One of the oldest trees in our park, per our 2009 tree audit, is the Shagbark Hickory in the north end near Dundas Street West. It's the tree in the sunken circular stone wall. It is our understanding that when the Garrison Creek Ravine was filled in with dirt from the Bloor street subway dig in the 1950’s, the wall was installed to protect the old tree. The old shagbark hickory was perhaps the last remaining growth from the woodlands that lined the original Garrison Creek Ravine.
As of this week though, it's sporting an orange dot of death. This means it's marked for removal. The tree has been unwell and losing foliage and branches for a number of years but it is still sad to see it go.
On a more optimistic note, among the 41 new saplings planted this spring (2011) is one young Shagbark Hickory. It is just north-west of the old one, next to a new Bitternut Hickory. We'll keep our fingers crossed that it can survive park life. It's odds are greatly enhanced by the fact that it's in the care of one of our Adopt-A-Tree park neighbors.
According to the Ministry of Natural Resource, the Shagbark Hickory grows only in southern Ontario along the St Lawrence River and into Quebec. It can live for 200 years, grows to be 25 metres tall, and prefers rich, moist soil. The tree’s bark separates into long plates as it gets older, which loosen from the trunk and give the tree a ‘shaggy’ look – that’s how it gets its name. Nuts from the shagbark hickory are edible and are 3 to 4.5 centimetres long. They are sweet tasting and are a favourite food of squirrels.
From Wikipedia we learn: The word "hickory" is said to have come from the Alonquian Indians word "pawcohiccora". Shagbark hickory nuts were a significant food source for the Algonquians.... They are unsuitable to commercial or orchard production: Shagbark hickories can grow to enormous sizes but are unreliable bearers. The nuts can be used as a good substitute for their more southerly relative, the pecan and have nearly the same application in baking. Shagbark hickory wood is used forsmoking meat and for making the bows of Native Americans of the northern area. The wood of the shagbark hickory has been used in a number of ways. The lumber is heavy, hard, tough and has been employed for implements and tools that require strength. These include: axles, axe handles, ploughs, and skis. The bark of the shagbark hickory is also used to flavor a bitter maple syrup-style syrup.
We're sorry to see it go but hope the new one will also live a long life and be a reminder of the original creek-side tree.
For more information about the Shagbark Hickory and their edible nuts see here.
The current drought conditions have come to the point where "Officials are asking people to break out their hoses and saturate trees on their own property and on city boulevards and local parks."
Read the Weather Network's article.
Some four dozen volunteers currently regularly water the newly planted saplings in our park. But there are still two pair of Sakura cherry trees and 11 new saplings needing regular watering and needing adopters -- can you step up and help? If so, contact adoptatree (at) trinitybellwoods.ca
In fact all the trees in the park, young and old, are in need of water. If you are a neighbor of the park please, as the above article suggests, consider watering the trees nearest you -- it would be such a shame to lose them.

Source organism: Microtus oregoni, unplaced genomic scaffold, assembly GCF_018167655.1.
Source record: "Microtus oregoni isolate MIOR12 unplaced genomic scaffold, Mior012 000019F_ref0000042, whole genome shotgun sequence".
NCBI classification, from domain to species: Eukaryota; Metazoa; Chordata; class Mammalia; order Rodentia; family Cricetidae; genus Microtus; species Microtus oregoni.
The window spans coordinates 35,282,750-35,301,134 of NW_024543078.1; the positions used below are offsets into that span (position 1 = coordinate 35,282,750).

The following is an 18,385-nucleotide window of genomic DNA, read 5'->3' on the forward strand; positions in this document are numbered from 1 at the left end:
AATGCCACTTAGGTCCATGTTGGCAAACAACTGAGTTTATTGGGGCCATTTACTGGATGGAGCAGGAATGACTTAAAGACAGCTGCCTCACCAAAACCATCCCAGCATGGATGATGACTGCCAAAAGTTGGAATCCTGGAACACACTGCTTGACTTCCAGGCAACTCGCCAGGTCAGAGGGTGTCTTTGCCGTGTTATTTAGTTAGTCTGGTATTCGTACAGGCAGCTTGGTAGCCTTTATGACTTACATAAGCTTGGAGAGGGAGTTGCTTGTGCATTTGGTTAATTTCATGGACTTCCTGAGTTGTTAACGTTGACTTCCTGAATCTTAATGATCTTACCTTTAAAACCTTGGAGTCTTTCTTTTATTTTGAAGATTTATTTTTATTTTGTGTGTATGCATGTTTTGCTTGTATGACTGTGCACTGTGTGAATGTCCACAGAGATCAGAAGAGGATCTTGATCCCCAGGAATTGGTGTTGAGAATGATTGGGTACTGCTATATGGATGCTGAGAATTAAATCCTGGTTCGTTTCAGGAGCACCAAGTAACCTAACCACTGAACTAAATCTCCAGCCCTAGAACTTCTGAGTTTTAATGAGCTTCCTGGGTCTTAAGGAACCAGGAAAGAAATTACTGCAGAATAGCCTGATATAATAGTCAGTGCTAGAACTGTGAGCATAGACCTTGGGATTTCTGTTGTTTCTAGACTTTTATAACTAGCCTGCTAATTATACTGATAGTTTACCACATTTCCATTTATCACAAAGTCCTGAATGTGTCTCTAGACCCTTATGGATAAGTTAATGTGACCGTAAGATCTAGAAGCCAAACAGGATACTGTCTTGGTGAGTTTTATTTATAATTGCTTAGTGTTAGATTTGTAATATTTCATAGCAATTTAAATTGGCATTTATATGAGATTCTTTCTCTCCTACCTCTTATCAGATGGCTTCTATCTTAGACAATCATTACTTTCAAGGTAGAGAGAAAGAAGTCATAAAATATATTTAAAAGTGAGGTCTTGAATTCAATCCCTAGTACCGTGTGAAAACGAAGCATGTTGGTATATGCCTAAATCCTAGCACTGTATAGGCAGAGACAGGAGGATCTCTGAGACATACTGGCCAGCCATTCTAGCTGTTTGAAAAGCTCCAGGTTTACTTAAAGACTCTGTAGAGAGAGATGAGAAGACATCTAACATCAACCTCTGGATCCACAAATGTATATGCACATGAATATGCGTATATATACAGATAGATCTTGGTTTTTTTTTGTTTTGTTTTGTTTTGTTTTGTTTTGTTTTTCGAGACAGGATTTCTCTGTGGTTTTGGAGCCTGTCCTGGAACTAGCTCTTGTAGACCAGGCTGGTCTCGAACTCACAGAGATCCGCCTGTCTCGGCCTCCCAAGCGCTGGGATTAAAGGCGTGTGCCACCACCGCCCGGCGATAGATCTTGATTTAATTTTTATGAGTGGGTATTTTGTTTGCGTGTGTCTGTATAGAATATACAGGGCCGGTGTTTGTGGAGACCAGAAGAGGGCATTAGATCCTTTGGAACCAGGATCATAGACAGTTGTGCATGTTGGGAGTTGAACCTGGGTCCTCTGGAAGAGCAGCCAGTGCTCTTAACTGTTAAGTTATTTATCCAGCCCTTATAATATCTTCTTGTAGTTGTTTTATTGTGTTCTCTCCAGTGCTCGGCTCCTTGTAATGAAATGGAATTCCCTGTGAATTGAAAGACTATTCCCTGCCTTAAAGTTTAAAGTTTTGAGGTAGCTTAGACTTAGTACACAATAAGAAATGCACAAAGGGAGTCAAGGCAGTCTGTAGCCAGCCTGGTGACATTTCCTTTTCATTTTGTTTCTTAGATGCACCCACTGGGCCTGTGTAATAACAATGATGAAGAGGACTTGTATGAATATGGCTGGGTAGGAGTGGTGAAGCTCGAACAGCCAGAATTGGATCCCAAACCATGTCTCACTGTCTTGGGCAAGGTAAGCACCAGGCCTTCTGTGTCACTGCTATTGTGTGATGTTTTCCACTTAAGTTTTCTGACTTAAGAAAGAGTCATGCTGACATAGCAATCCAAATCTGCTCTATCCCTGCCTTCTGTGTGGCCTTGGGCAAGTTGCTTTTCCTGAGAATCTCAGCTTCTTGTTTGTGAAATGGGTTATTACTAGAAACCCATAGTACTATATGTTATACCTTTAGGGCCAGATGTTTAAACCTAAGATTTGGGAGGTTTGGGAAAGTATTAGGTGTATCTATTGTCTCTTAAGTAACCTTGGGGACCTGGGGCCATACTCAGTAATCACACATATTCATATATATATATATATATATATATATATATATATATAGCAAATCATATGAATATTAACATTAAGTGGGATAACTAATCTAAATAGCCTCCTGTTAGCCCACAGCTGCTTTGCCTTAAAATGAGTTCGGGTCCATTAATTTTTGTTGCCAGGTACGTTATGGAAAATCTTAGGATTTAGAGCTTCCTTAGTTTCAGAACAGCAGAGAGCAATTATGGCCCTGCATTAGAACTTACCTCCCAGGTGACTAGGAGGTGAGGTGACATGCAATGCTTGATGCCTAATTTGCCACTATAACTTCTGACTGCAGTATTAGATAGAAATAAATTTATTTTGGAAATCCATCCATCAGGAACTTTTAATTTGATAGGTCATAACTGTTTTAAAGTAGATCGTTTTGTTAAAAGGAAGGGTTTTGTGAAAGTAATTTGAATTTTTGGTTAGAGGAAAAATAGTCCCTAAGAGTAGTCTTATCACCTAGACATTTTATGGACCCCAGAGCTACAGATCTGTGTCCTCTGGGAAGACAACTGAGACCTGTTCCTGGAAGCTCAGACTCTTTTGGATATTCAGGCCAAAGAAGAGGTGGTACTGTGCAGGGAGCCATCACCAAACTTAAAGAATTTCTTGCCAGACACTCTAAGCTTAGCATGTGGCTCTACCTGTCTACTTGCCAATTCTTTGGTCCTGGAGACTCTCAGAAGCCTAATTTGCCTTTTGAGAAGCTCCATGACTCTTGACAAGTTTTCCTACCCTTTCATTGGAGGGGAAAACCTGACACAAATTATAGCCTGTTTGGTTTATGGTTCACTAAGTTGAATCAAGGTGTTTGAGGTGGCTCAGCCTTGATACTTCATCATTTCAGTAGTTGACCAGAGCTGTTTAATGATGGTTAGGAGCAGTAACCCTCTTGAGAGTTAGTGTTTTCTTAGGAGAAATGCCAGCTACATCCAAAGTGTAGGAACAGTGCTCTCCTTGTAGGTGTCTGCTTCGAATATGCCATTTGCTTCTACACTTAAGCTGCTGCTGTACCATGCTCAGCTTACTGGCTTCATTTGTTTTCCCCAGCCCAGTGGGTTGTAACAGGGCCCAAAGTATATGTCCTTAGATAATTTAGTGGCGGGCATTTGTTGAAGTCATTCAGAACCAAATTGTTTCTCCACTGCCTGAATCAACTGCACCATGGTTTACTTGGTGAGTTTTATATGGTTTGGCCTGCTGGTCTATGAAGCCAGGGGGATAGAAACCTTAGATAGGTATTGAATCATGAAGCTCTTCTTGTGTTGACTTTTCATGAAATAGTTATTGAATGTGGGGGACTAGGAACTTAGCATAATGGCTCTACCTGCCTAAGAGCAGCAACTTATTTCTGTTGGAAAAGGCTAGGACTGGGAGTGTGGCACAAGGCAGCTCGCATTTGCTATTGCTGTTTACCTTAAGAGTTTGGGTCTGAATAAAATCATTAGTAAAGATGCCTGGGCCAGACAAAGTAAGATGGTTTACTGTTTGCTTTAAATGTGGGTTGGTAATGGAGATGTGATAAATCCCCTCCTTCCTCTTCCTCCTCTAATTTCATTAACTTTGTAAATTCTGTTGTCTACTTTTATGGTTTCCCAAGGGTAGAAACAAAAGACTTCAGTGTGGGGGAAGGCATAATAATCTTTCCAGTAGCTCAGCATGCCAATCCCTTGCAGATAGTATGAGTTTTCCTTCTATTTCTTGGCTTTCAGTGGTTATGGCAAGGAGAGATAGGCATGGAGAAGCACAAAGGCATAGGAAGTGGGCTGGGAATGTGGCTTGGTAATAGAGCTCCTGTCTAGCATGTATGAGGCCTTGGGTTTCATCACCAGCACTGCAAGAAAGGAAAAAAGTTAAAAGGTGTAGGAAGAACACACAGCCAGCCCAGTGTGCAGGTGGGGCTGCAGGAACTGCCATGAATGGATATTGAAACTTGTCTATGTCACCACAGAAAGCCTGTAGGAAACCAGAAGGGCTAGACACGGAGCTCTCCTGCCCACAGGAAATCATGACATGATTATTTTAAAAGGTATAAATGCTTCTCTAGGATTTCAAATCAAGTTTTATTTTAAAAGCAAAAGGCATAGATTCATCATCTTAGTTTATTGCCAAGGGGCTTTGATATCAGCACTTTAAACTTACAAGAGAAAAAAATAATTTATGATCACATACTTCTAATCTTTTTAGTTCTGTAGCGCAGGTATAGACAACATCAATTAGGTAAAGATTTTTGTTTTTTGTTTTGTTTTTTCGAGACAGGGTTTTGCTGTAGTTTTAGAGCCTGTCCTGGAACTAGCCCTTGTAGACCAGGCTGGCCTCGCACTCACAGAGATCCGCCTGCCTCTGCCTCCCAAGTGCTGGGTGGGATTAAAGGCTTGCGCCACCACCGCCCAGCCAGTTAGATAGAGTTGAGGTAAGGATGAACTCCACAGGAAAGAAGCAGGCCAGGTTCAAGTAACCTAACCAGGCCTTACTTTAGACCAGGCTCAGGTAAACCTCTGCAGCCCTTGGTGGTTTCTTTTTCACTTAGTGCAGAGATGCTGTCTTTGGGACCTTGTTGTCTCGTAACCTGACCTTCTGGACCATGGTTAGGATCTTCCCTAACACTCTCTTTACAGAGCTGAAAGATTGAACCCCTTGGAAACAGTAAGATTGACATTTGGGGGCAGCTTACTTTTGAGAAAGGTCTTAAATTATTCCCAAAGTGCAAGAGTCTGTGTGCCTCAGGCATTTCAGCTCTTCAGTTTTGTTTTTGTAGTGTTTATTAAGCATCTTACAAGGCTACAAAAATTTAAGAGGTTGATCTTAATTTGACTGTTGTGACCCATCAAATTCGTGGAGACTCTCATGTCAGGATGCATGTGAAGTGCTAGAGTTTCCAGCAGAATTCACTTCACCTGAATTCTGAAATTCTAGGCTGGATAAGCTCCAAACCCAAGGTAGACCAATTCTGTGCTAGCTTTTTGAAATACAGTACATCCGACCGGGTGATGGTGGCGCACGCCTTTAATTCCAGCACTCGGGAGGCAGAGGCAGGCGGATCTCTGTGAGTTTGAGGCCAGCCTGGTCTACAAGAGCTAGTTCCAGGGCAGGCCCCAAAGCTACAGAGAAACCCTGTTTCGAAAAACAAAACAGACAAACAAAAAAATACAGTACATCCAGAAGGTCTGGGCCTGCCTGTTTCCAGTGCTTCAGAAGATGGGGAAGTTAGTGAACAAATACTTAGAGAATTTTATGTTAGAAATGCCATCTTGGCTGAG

As our city council reviews KPMG's report everything's on the table for possible cutting, paring or elimination -- including new tree plantings like the one that Trinity Bellwoods has enjoyed this spring. Not that we need to be reminded of the value of constantly replenishing our wonderful tree canopy -- but if the current programs are cut or eliminated these could be the last new trees planted in our park for many years.
Even more reason to water them well and often and ensure they survive, no?
"Consider reducing the target canopy cover or extending the target timeframe to achieve, allowing a lower rate of new tree planting and maintenance of existing trees."
"Reducing the target for growth of the tree canopy would allow programs to be reduced."
But does note that
"Trees add to the quality of the urban environment."
The recommended cuts will be going to the July 21 meeting of the Parks and Environment Committee, at which point the committee will recommend what, if any, they send along to the 2012 budget process.
Life is tough in a public space....
Not sure who or what went after this Accolade Elm sapling (#100 in our Adopt A Tree program) around July 10th but we're told by Parks, Forestry and Recreation that it most likely won't survive in the long run - although it may live for a few years. Unfortunately their warranty won't cover vandalism, so it won't be replaced.
The tree transports water up through a layer called the xylem and transports nutrients and the products of photosynthesis back down to the roots through the phloem layer, which is just below the thin outer layer of bark. If the phloem layer has been completely removed then this tree will have a slow death from lack of nutrients.
The tree guard seen in the photo protects the trees from weed-wacker damage -- any damage affects the tree's ability to transport water and nutrients -- but wasn't up to stopping the perpetrator here.
The tree will also likely suffer from sunburn now too -- yes, trees can get sunburned.
If you see damage being done to the trees, please use the "Key Park Contact Info" list to report it. Together we can help keep the park safe and healthy.
Hmmm. Went by the park this morning and Parks staff were moving the five new Ginkgo biloba's about 20 feet north of where they'd been planted last week.